It is becoming clearer that the future of 800,000 undocumented young people who moved to the U.S. as children will be almost impossible for the U.S. Congress to separate from a larger, even more contentious debate over comprehensive immigration reform.
House Speaker Paul Ryan and House Democratic Leader Nancy Pelosi face that formidable obstacle as they meet Wednesday night, in a first attempt to hammer out a permanent legislative solution to the Deferred Action Childhood Arrivals (DACA) program, rescinded last week by President Donald Trump with the expectation Congress could find a fix.
Pelosi and Democratic congressional caucuses asked the House Republican leader for a meeting after a week of demands for action, saying the so-called “Dreamers” deserved an end to their uncertain status by September 30.
But House Republicans recognize that negotiations on the DACA program present an unusual opportunity for compromises on Trump’s calls for increased border security and comprehensive immigration reform, a solution that’s eluded past presidents and Congress.
“I do believe that kicking these 800,000 kids out to countries that they probably not been to since they were toddlers, in countries that speak languages they may not even know, is not in our nation’s interest, so I do believe that there’s got to be a solution to this problem,” Ryan, a Republican, told The Associated Press in an interview Wednesday morning.
“But at the same time, I think it’s only reasonable, it makes perfect common sense, that we deal with the problem that was the root cause of this, which is we do not have operational control of our borders,” he said.
Republicans said it would be impossible to find a permanent fix for DACA recipients, while failing to resolve the status of the nearly 12 million undocumented people now living in the United States.
“The message has to be – in six months, we’re going to start enforcing the law,” Rep. Raul Labrador, an Idaho Republican from the conservative House Freedom Caucus, said Wednesday morning. “Because that’s where the leverage comes from.”
Labrador said conservative House Republicans would never vote for a so-called “clean” legislative fix for DACA, which would only address that program.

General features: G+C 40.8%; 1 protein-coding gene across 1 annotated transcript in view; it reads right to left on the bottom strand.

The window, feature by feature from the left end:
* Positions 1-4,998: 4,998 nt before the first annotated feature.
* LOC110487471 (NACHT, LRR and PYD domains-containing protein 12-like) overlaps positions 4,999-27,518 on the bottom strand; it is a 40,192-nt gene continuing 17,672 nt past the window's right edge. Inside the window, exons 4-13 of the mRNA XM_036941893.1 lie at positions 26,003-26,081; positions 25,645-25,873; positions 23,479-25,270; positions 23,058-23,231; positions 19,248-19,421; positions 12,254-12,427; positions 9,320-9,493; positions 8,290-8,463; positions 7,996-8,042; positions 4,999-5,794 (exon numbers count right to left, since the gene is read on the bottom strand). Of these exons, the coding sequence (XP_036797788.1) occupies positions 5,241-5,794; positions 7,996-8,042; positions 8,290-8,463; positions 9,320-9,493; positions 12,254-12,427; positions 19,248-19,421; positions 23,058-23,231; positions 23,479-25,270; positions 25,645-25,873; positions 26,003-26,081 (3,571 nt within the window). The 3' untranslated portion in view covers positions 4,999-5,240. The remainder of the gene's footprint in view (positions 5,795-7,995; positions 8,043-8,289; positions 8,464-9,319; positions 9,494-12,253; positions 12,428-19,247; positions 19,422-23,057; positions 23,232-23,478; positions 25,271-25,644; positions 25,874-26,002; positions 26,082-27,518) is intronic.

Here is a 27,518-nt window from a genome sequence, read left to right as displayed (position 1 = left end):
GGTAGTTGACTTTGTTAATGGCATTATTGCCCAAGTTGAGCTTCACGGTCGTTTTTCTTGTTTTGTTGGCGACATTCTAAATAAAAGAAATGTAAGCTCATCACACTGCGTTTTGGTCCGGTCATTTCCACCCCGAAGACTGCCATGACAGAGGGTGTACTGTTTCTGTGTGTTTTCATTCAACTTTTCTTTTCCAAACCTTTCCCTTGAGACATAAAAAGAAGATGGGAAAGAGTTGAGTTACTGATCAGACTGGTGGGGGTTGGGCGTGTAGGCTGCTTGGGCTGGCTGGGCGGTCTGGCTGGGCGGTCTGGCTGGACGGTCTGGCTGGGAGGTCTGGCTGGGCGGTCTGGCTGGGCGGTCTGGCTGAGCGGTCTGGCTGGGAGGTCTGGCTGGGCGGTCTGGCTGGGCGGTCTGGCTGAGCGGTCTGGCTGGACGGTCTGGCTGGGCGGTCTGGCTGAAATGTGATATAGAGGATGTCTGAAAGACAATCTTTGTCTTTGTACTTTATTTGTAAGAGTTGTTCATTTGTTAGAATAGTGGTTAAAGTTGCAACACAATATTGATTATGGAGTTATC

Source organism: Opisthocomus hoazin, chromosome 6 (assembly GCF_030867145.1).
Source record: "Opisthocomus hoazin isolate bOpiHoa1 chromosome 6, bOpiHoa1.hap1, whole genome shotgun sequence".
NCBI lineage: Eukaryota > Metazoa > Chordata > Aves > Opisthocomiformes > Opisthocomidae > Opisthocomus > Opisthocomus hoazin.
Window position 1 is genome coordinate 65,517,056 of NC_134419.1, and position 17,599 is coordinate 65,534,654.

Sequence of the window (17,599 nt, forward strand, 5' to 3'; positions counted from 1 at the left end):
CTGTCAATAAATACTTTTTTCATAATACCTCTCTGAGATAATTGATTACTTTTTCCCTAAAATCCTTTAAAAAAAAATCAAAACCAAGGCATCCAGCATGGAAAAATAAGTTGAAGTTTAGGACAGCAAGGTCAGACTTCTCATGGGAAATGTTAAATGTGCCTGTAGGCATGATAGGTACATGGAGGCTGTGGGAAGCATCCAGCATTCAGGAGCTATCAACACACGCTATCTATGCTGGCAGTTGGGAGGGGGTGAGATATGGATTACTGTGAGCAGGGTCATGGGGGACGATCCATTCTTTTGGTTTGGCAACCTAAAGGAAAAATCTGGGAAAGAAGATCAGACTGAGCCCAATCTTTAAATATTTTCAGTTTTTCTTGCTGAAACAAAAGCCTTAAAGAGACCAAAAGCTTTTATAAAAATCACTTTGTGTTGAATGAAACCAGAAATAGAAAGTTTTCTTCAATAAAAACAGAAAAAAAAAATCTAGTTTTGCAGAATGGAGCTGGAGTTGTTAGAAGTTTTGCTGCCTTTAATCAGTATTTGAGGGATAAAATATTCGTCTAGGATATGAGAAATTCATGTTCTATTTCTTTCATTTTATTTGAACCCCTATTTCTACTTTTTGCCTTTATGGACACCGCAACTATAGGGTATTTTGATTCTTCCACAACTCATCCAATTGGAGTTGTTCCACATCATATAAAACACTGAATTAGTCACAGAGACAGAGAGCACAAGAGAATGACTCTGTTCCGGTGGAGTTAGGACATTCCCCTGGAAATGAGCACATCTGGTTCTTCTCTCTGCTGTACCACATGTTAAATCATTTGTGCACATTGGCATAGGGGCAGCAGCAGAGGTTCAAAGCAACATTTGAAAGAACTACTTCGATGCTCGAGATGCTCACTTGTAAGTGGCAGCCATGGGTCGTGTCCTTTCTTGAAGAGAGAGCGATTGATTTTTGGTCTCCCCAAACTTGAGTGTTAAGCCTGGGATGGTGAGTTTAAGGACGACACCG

“The president gave us a golden opportunity with the announcement he made about DACA – the Democrats have to get on board,” Labrador said. “They’re not going to get anything they want if they don’t help us fix the border security issues and interior security issues.”
Working in increments
But at this early stage in negotiations, both parties are still looking for the upper hand.
“There are always some members who are going to be pushing the goal posts. I don’t think we do comprehensive reform well on anything,” said Representative Charlie Dent, a Republican from Pennsylvania and a chairman of the so-called Tuesday Group of House moderates. “We should do some kind of incremental change on immigration to start. We should have a comprehensive process but do incremental bills. We should attach some DACA and border security together – that’s easy to do.”
Dent said he supports the Recognizing America’s Children Act, sponsored by Florida Republican Carlos Curbelo.
If passed, the legislation would provide the 800,000 undocumented young people with three pathways toward five-year conditional status – through service in the armed forces, higher education or work authorization. After those five years, they would be eligible to reapply for five-year permanent status.
Last week, House Democrats used a procedural move to try to force a floor vote on their own version of DACA legislation, the Dream Act.
Senator Chuck Schumer, a Democrat from New York, warned in a press conference with Pelosi last week that congressional Democrats would attach DACA legislation to other bills if Republican leadership did not bring it up for a vote in September.
Schumer and Pelosi are due to have dinner with Trump Wednesday night to discuss the fall legislative agenda, including legislative fixes for DACA. The meeting between the president and the top congressional Democrats follows their deal last week to tie together an increase of the debt ceiling with short-term government funding.
House Republicans did advance immigration legislation this week, introducing a bill requiring U.S. employers to use E-Verify, a online system that allows businesses to determine the eligibility of their employees to work in the United States.
They also scheduled a Thursday vote on the Criminal Alien Gang Member Removal Act. If passed, the measure would deny criminal alien gang members entry to the United States and make them ineligible for asylum, special immigrant juvenile status, temporary protected status, and, with limited exceptions for law enforcement purposes, parole.
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